HP revives iPaq range
Five new devices arrive all at once
It's been quite a while since there were any shake-ups in the world of the HP iPaq, and suddently here come five new iPaq devices all at once: the 110, 210, 310, 610 and 910.
HP's iPaq 110 (left) and 210
The 110 Classic Handheld has a 3.5in, 320 x 240 display, runs Windows Mobile 6 and incorporates a 624MHz CPU with 64MB of internal memory. However, it's also got a slot for SD memory cards if users find that slightly limiting. It also provides Wi-Fi access over the 802.11b/g standards.
Next up is the 210 Enterprise Handheld which, as its name suggests, offers more business-grade features, including a 4in display that also operates as a touchscreen. The memory card slot also supports a wider variety of formats, including MMC.
However, the 210 still sports the same CPU and memory capacity as the 110, in addition to Wi-Fi and Bluetooth.
The 310 Travel Companion opts for the Windows CE operating system, perhaps because HP felt it would be better at displaying the 3D buildings that are incorporated into the TomTom-esque navigation software built into the device.
HP's iPaq 310: looks very similar to a TomTom
It has a 4.3in touch-sensitive widescreen display, which should be better at displaying those maps or, because it has a big 800 x 480 resolution, could be used for displaying photographs or short films. It also has a slot for SD memory cards and Bluetooth connectivity.
HP has branded the 610 and 910 as Business Navigator and Business Messenger, respectively. So users benefit from higher-end features, such a three-megapixel camera on both models, Bluetooth and Wi-Fi connectivity. Both also use the Windows Mobile 6.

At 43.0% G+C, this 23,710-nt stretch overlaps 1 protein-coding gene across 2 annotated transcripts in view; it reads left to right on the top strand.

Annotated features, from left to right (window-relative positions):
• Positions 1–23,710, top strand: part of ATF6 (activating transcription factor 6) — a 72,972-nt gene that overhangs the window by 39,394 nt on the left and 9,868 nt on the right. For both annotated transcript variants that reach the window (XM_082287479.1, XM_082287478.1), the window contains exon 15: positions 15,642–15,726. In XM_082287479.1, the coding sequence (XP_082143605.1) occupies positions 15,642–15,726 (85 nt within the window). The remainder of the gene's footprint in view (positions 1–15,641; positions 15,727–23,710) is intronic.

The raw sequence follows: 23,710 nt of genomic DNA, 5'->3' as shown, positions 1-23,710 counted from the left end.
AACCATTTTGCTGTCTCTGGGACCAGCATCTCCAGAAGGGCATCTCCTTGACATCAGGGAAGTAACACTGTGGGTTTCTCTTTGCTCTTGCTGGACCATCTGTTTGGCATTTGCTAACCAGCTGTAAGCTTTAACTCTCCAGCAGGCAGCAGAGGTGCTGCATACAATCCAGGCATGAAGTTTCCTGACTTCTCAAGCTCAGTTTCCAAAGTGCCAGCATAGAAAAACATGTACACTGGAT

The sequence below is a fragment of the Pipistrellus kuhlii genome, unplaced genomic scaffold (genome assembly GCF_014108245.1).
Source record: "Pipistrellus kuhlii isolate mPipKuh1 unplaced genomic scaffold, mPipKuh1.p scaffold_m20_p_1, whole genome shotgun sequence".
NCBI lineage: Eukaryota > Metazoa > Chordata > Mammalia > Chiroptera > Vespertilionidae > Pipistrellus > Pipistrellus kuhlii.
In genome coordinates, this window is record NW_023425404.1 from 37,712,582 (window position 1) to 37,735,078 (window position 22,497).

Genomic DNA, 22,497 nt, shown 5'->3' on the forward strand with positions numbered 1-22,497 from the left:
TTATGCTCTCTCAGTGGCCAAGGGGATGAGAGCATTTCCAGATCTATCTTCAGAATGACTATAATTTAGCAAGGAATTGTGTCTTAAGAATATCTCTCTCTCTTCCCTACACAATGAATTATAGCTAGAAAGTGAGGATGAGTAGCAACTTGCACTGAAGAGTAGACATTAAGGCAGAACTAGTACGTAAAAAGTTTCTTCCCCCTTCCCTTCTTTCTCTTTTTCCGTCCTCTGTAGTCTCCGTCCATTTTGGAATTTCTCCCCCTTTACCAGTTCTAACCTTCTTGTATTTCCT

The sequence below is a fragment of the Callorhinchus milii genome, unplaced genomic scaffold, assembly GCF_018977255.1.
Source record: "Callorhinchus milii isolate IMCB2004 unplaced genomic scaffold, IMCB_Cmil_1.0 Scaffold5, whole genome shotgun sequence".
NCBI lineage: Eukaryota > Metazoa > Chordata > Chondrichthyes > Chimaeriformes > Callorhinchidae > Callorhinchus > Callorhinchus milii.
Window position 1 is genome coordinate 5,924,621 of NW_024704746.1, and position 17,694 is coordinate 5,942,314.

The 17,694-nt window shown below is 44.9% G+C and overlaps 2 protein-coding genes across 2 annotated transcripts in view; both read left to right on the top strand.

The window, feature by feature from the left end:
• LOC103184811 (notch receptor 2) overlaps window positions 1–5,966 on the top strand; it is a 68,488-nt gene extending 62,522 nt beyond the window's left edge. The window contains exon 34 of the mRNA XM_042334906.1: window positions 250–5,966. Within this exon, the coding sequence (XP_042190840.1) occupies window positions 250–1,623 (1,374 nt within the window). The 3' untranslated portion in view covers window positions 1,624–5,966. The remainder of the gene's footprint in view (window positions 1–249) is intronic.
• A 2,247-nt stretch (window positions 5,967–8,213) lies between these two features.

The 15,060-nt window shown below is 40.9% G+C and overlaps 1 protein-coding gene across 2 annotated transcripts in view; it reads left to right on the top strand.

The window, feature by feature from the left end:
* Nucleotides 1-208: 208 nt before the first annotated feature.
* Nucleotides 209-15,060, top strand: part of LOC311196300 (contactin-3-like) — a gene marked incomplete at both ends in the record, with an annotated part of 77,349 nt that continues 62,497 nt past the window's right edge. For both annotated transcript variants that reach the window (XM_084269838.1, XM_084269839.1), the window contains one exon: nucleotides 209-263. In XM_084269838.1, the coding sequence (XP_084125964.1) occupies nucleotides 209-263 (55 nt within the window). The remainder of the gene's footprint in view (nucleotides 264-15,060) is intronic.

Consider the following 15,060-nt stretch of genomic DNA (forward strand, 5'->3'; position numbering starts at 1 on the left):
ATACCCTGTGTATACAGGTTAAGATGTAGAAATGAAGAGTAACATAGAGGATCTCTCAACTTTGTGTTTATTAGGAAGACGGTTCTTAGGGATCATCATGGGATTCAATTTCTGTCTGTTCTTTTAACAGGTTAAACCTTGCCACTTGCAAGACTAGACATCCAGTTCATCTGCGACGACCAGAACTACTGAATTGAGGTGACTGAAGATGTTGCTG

HP's iPaq 610 (left) and 910: built for business
Both are quad-band GSM/GPRS/Edge and tri-band UMTS devices. However, the main differences between the two are that the 910 has a 2.4in touchscreen and also a full Qwerty keyboard, while the 610 has a 2.8in display and uses traditional mobile keypad for entering information.
The 110 is expected to retail for $110 (£55/€65), the 210 for $400 (£200/€230), the 310 for $450 (£225/€250), the 610 for $525 (£270/€295) and the 910 for $600 (£300/€340). European release dates have not yet been confirmed.
I was going to buy one just for the hell of it! What a shame Reg got a price wrong (again).
Pocket PC Thoughts are reporting the 110 is $299 which means a UK price of £189-£199. Shame, I was excited for a minute.
> The 110 is expected to retail for $110 (£55/€65)
Fifty-five quid! You sure about that?
The Last Gasp for the iPAQ line?
This looks like the last gasp for the iPAQ line. HP is trying to jump on the bandwagon of Blackberry, iPhone, and so on. But 3 years ago and more, they had iPAQs that worked as a phone, camera, MP3 player, had Windows apps like Word and Excel, and could browse the Web and use Bluetooth headgear.
What's really the tragedy here is that even though the iPAQ had most of the iPhone features years ago, HP's technical R&D never corrected the incredibly serious bugs in the old 4000, 5000 and 6000 series models. Application memory was mysteriously crippled. OS corruption propagated onto backups. Users like my brother and I had to reset the units several times a day, with hard resets (lose all your contacts, appointments, and tasks) every month or so.
Gradually, customers got wise, and the office supply stores here in the States dropped the iPAQ line. Now that HP is trying to resurrect the iPAQ, I say, good luck -- it's their last chance, and it may be too late at this point.